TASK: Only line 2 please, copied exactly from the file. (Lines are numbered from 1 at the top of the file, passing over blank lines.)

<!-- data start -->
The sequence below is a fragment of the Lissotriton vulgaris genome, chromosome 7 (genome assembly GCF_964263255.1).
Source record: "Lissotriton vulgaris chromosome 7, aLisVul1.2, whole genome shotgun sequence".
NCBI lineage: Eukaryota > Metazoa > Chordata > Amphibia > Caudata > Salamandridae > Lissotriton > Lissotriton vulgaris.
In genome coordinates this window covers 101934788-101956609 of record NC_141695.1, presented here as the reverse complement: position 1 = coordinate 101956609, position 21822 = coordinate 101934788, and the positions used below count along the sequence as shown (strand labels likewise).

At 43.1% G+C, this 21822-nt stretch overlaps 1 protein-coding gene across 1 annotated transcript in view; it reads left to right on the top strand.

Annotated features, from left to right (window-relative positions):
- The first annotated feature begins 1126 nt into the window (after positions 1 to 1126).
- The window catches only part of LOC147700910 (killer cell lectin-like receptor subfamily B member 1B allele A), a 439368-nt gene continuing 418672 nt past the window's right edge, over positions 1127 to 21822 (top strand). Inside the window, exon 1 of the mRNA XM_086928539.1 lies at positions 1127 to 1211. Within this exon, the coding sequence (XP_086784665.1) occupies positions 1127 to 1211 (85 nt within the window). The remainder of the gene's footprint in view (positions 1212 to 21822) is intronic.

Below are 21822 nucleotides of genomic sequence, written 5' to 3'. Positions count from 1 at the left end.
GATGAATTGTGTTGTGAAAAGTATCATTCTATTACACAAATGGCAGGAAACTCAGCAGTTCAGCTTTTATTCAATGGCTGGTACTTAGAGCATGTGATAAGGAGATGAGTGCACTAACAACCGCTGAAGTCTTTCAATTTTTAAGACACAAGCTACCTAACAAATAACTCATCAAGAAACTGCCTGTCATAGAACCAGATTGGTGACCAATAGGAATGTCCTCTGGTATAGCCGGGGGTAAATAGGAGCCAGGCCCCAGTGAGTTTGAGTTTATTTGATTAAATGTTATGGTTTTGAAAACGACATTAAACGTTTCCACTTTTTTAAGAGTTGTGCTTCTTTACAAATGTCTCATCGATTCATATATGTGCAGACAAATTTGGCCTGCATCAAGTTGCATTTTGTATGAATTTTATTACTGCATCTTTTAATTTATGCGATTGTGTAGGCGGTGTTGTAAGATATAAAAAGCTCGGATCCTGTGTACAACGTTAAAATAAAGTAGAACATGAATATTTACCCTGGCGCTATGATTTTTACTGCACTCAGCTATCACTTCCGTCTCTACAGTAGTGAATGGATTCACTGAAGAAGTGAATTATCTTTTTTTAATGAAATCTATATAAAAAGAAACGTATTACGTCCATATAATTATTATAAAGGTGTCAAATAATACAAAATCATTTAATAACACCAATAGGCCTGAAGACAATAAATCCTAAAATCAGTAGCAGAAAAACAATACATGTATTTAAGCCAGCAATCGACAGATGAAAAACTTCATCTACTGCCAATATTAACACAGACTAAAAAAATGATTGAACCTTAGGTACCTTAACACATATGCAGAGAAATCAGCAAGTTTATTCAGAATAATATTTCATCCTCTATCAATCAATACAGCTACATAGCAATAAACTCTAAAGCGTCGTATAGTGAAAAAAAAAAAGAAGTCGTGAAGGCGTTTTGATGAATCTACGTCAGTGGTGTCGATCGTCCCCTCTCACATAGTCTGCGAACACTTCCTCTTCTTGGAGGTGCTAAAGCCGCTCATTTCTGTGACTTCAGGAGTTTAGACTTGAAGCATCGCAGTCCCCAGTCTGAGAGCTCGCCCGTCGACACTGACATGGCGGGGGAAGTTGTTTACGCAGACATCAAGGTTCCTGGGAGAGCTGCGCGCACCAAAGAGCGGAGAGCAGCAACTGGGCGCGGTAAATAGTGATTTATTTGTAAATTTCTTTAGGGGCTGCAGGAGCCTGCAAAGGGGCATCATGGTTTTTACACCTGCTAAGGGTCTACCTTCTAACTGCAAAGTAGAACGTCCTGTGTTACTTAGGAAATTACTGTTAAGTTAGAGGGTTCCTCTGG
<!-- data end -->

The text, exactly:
Source record: "Lissotriton vulgaris chromosome 7, aLisVul1.2, whole genome shotgun sequence".